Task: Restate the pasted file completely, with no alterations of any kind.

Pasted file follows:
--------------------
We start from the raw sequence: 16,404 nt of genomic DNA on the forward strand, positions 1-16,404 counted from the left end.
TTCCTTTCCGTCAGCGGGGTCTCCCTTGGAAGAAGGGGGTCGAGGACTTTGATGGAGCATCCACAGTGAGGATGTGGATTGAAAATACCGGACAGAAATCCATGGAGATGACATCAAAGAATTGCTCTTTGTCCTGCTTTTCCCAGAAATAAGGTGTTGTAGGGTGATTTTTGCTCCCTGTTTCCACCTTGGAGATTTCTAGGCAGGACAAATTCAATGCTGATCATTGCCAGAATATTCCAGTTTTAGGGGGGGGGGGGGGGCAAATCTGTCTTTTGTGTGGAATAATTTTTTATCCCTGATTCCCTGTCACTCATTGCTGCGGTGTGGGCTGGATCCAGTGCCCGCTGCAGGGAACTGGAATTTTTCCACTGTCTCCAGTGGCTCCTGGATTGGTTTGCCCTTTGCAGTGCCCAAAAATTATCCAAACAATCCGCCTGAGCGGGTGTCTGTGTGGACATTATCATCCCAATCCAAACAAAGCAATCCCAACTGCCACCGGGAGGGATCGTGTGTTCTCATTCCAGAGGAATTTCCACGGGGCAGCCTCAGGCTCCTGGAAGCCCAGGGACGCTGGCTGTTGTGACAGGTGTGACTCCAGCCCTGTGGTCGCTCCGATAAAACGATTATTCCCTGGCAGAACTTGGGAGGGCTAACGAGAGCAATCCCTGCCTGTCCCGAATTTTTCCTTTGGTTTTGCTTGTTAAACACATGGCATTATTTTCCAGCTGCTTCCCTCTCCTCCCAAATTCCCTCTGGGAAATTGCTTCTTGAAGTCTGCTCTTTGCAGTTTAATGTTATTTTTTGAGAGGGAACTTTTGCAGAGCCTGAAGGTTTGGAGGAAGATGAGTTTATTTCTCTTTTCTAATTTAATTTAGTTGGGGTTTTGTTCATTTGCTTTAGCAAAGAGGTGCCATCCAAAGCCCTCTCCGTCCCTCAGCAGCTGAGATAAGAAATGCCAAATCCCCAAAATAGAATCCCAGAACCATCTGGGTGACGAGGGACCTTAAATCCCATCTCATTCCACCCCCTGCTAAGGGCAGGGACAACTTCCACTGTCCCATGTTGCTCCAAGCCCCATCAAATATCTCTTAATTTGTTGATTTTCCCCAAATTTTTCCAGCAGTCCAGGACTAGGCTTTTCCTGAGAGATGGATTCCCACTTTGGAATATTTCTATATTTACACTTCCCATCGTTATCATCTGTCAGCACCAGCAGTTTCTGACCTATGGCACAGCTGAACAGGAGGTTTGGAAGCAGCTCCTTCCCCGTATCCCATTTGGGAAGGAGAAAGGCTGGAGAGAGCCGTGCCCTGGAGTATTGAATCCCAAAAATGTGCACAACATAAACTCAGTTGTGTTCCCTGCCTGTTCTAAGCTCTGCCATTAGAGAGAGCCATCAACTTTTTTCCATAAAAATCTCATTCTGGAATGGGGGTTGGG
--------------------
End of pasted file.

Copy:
We start from the raw sequence: 16,404 nt of genomic DNA on the forward strand, positions 1-16,404 counted from the left end.
TTCCTTTCCGTCAGCGGGGTCTCCCTTGGAAGAAGGGGGTCGAGGACTTTGATGGAGCATCCACAGTGAGGATGTGGATTGAAAATACCGGACAGAAATCCATGGAGATGACATCAAAGAATTGCTCTTTGTCCTGCTTTTCCCAGAAATAAGGTGTTGTAGGGTGATTTTTGCTCCCTGTTTCCACCTTGGAGATTTCTAGGCAGGACAAATTCAATGCTGATCATTGCCAGAATATTCCAGTTTTAGGGGGGGGGGGGGGGCAAATCTGTCTTTTGTGTGGAATAATTTTTTATCCCTGATTCCCTGTCACTCATTGCTGCGGTGTGGGCTGGATCCAGTGCCCGCTGCAGGGAACTGGAATTTTTCCACTGTCTCCAGTGGCTCCTGGATTGGTTTGCCCTTTGCAGTGCCCAAAAATTATCCAAACAATCCGCCTGAGCGGGTGTCTGTGTGGACATTATCATCCCAATCCAAACAAAGCAATCCCAACTGCCACCGGGAGGGATCGTGTGTTCTCATTCCAGAGGAATTTCCACGGGGCAGCCTCAGGCTCCTGGAAGCCCAGGGACGCTGGCTGTTGTGACAGGTGTGACTCCAGCCCTGTGGTCGCTCCGATAAAACGATTATTCCCTGGCAGAACTTGGGAGGGCTAACGAGAGCAATCCCTGCCTGTCCCGAATTTTTCCTTTGGTTTTGCTTGTTAAACACATGGCATTATTTTCCAGCTGCTTCCCTCTCCTCCCAAATTCCCTCTGGGAAATTGCTTCTTGAAGTCTGCTCTTTGCAGTTTAATGTTATTTTTTGAGAGGGAACTTTTGCAGAGCCTGAAGGTTTGGAGGAAGATGAGTTTATTTCTCTTTTCTAATTTAATTTAGTTGGGGTTTTGTTCATTTGCTTTAGCAAAGAGGTGCCATCCAAAGCCCTCTCCGTCCCTCAGCAGCTGAGATAAGAAATGCCAAATCCCCAAAATAGAATCCCAGAACCATCTGGGTGACGAGGGACCTTAAATCCCATCTCATTCCACCCCCTGCTAAGGGCAGGGACAACTTCCACTGTCCCATGTTGCTCCAAGCCCCATCAAATATCTCTTAATTTGTTGATTTTCCCCAAATTTTTCCAGCAGTCCAGGACTAGGCTTTTCCTGAGAGATGGATTCCCACTTTGGAATATTTCTATATTTACACTTCCCATCGTTATCATCTGTCAGCACCAGCAGTTTCTGACCTATGGCACAGCTGAACAGGAGGTTTGGAAGCAGCTCCTTCCCCGTATCCCATTTGGGAAGGAGAAAGGCTGGAGAGAGCCGTGCCCTGGAGTATTGAATCCCAAAAATGTGCACAACATAAACTCAGTTGTGTTCCCTGCCTGTTCTAAGCTCTGCCATTAGAGAGAGCCATCAACTTTTTTCCATAAAAATCTCATTCTGGAATGGGGGTTGGG